Rump Roast

Sundays, holidays and company dinners as I was growing up often included a perfectly cooked and sliced roast beef with delicious home-made gravy.  My mother’s recipe is easy, fool- proof and always a winner.  This delight worked its way into my meal favorites, although I rarely make it unless we have company.

This past Christmas I thought it might be nice to have such a roast beef dinner since my son was visiting and had always enjoyed the meal.  After asking the butcher at a prominent local supermarket if there were any beef rump roasts, I was sadly informed that they didn’t carry them.  I believe I was told that they just don’t sell.  Now, this is a supermarket that sells EVERYTHING.  People willingly pay very high prices for meats, organic foods, fish and prepared food.  Somewhat baffled, I moved on to the competitor market in search of this cut of beef for my company dinner.  None was found in the meat display, so I went to the butcher again.  This time, happily, the butcher produced a specially cut piece, weighing enough for my anticipated crowd and our appetites.  As is the norm, I over prepared for the number of meals and we just never got to the roast beef.

Since I had frozen it upon purchasing, it remained in my freezer until this past weekend. My brother Ray and his partner Pam joined us for dinner. The rest of the meal included baked potatoes, roasted Brussel sprouts, mushrooms (also my mother’s recipe) some yummy appetizers from the Mediterranean Bar at Wegmans (with martinis, of course) and an angel food cake topped with reluctantly defrosted mixed berries and whipped cream.  Ray and Pam arrived with a special bottle of Cabernet Sauvignon and a huge bouquet of alstroemeria in memory of Ferris. Since there were only four of us (five, if you count Bella) much roast beef was leftover.  Not a problem.  Ray and Pam left with a nice container of it for sandwiches and I kept one for the same.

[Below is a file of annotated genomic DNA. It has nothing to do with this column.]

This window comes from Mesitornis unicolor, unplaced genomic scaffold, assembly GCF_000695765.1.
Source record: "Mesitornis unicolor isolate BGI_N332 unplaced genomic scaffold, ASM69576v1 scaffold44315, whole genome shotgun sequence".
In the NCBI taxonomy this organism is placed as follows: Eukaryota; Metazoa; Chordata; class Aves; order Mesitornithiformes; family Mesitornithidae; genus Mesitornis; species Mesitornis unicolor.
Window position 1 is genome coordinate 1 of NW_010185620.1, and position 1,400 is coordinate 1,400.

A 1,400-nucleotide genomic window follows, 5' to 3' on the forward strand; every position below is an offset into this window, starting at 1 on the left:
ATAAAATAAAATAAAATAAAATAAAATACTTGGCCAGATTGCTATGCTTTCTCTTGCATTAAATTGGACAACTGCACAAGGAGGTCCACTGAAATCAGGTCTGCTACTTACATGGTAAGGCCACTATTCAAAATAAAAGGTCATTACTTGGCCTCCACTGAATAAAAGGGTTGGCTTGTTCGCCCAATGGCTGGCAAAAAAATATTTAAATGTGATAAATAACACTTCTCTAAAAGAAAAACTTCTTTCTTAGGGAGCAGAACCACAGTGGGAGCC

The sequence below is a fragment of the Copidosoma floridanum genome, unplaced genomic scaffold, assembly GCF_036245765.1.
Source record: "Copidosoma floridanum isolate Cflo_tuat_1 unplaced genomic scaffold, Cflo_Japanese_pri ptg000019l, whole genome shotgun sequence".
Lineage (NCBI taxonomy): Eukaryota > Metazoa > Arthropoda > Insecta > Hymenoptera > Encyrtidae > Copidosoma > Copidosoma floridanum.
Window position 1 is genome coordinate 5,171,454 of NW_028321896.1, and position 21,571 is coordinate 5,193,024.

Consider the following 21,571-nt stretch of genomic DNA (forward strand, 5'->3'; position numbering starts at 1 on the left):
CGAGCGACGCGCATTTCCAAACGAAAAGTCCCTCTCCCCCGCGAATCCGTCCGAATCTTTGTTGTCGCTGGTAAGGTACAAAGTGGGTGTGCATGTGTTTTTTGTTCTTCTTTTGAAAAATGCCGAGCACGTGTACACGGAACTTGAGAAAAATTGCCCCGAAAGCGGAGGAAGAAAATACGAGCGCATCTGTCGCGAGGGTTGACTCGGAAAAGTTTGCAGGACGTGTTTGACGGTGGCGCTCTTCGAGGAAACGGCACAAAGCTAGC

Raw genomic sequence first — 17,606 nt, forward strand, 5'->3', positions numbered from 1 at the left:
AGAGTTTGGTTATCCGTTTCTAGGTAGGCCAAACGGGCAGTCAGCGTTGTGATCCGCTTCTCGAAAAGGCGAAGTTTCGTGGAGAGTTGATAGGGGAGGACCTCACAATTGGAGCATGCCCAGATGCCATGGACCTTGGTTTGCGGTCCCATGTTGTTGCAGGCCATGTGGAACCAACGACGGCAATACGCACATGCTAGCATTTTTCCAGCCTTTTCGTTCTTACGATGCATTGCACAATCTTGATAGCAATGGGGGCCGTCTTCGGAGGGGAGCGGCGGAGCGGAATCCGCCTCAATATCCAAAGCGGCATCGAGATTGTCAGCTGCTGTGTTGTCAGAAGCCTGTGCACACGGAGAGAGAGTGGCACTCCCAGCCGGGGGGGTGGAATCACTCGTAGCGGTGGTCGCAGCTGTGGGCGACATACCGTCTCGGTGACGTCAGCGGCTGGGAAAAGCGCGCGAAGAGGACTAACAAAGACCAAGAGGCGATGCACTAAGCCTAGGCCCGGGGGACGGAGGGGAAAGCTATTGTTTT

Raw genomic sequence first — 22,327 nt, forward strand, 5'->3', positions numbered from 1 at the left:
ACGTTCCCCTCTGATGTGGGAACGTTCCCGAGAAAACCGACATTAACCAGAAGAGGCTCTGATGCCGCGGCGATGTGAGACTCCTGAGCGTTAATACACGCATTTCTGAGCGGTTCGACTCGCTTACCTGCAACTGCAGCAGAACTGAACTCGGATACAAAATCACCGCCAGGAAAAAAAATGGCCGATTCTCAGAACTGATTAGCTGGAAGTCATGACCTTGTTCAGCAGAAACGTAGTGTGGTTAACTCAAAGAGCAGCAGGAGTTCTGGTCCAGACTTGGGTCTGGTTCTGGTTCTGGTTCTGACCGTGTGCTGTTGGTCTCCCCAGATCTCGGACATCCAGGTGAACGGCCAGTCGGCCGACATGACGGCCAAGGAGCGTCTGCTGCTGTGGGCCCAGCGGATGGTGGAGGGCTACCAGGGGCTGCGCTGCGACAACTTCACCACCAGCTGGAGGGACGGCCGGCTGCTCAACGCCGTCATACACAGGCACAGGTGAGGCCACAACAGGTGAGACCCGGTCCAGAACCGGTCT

It is key to use the rump roast for this recipe.  Not the cut you would find on a restaurant menu, but the marbling and layer of fat around the piece make for a tasty meat and gravy. I roast it on a rack in a pan using a meat thermometer so that it cooks until 140 internal degrees and is rare.  The beef is rubbed with a fresh onion which I then place in pieces on and under the meat.  Generous amounts of pepper and a little salt are all you need.  I usually cook the roast at 350, although I remember also going with 325.  An estimate is 25 minutes per pound, but I depend totally on the thermometer.  Leave enough time before serving the meal to rest, slice and make the gravy.  A four pound roast took 2 3/4 hours to cook.

The meat should be removed from the oven and roasting pan and rested before slicing.  This is a good time to prepare the gravy.  I stir in about five tablespoons of flour or Wondra to the drippings in the pan.  Add three cups of water, the onions from the roast, a dash of Angostura Bitters, a 1/4 cup of red wine, 1 beef bouillon cube and a little salt if it still needs some.  Bring to a simmer while stirring.  I don’t strain the gravy, but you could if you don’t want to serve it with the onions.